Eunice Tsang talks to Stephen Cheng, founder of Empty Gallery, ahead of a retrospective exhibition of photographer Edward S Curtis
"A lot of people scream when they step out of the elevator,” a gallery assistant laughs. The reaction is understandable considering many people are afraid of the dark. Newly established in March, Empty Gallery is a 3,000sq ft space located by Aberdeen Harbour in Tin Wan. What’s so unique about it is that it’s almost pitch black, like a cinema. Do you suffer that feeling of discomfort when visiting a posh gallery? Well, concerns about putting on your game face or waiting for your friend who’s still in the other room evaporate in Empty Gallery. Here, it’s just you and the art.
Ahead of a retrospective exhibition showcasing American photographer Edward Curtis, Time Out explores the brainchild of Stephen Cheng, a man raising challenging and inspiring questions about what art can be.
Tell us about your background...
I grew up in New York during the early 80s. My father was a doctor and my mother an illustrator. It was a very fertile period, creatively, for the city and I’ve always felt that must have influenced me subliminally. My first conscious step in the direction of art was at Harvard. I joined the Department of Visual and Environmental Studies there. I was attracted by the building it was in, the Carpenter Center, which is the only building in the States designed by Le Corbusier. In the basement of the Carpenter Center I fell in love with the darkroom and art house cinema. I ended up studying the arts and continuing on that path until now. I came to the gallery business from the production side of art, so my interest and involvement in the art world is still growing.
How did you come to conceive the design of Empty Gallery?
I had the advantage of starting from scratch without any baggage. The ‘white cube’ gallery is a 20th century innovation and is central to the art of that period. In fact, the white cube stands for 20th century art and all the various movements and thoughts that were at work back then. Brian O’Doherty wrote a seminal collection of essays about this that were first published in Artforum in the late 70s. The world has changed a lot since then. If the 20th century was visual, the 21st century is virtual. We’ve seen it all, the eyes are exhausted. I don’t know about you but when I look at something I usually just feel blank. It’s not about looking anymore, it’s about experiencing. I wanted to build a gallery that was suited to immersive exhibitions and which could lead to some kind of full sensory experience in art. A space to return to one’s senses in a way.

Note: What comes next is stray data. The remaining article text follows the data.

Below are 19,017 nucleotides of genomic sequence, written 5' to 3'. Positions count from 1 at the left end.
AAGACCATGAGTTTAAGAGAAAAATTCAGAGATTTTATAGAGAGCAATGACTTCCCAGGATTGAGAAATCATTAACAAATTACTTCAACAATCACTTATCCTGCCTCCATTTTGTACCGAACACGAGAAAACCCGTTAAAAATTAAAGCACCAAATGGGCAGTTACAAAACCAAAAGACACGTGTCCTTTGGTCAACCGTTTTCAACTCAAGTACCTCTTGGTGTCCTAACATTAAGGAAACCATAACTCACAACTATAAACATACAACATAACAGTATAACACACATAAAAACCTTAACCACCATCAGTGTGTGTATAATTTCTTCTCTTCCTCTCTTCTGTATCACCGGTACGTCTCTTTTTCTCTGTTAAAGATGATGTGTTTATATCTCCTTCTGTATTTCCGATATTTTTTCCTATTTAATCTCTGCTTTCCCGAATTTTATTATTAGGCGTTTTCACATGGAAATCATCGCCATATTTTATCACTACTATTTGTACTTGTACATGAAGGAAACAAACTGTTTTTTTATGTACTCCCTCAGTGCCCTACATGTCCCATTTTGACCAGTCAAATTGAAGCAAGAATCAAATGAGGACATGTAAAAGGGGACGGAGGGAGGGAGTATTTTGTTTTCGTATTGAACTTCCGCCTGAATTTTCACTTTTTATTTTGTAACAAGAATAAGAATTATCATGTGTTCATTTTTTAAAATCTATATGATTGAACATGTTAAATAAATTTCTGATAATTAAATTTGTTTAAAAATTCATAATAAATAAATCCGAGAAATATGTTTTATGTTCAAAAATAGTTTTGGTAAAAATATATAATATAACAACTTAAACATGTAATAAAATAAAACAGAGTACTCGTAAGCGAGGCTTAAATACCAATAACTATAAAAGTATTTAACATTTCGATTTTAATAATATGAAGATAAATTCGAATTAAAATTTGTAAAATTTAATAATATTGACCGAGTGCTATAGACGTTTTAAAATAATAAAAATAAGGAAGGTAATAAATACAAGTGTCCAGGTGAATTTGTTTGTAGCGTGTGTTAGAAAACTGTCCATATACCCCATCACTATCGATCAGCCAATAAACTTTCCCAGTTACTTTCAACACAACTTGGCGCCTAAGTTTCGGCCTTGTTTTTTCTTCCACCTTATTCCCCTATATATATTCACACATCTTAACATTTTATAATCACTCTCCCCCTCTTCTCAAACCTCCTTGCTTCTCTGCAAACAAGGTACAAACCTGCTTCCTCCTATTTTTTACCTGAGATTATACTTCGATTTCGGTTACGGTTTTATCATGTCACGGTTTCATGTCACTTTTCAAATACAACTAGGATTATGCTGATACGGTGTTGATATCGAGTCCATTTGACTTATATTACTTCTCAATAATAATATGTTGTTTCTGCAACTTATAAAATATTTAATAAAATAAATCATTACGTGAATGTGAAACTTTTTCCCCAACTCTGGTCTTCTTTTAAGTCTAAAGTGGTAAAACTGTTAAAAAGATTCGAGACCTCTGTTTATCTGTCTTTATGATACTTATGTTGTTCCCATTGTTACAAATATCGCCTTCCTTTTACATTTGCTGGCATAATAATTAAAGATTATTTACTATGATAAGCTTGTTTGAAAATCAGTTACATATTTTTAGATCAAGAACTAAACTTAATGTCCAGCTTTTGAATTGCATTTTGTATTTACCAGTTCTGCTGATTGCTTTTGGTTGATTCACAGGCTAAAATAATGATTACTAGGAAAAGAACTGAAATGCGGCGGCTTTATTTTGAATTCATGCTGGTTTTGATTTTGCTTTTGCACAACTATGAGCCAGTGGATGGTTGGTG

How did Empty Gallery get its name?
I was originally going to use the Chinese characters ‘tai kong’ (太空), which means ‘extreme emptiness’. This word in Chinese relates to both physical outer space and a more spiritual concept of emptiness. It was a dear friend of mine who suggested I simplify the idea and just name it Empty Gallery.
What was the idea behind creating a black space instead of a white-walled gallery? Was the gallery somehow inspired by the theatre?
There are two aspects of theatre that were particularly influential on the gallery. The first is the ritualistic aspect of it because all art is magic and ritual. I wanted the gallery to have a ceremonial, rather than commercial atmosphere to it. The second is lighting. There are a lot of interesting scenographic lighting techniques that can be applied to a gallery context. Ultimately, the thing about black is it helps you to go in, to enter. It’s about the space behind, within and beyond. As opposed to the artificial isolation and spotless eternity of white, black is infinite and expansive. It is a space to merge with and experience art rather than look at it.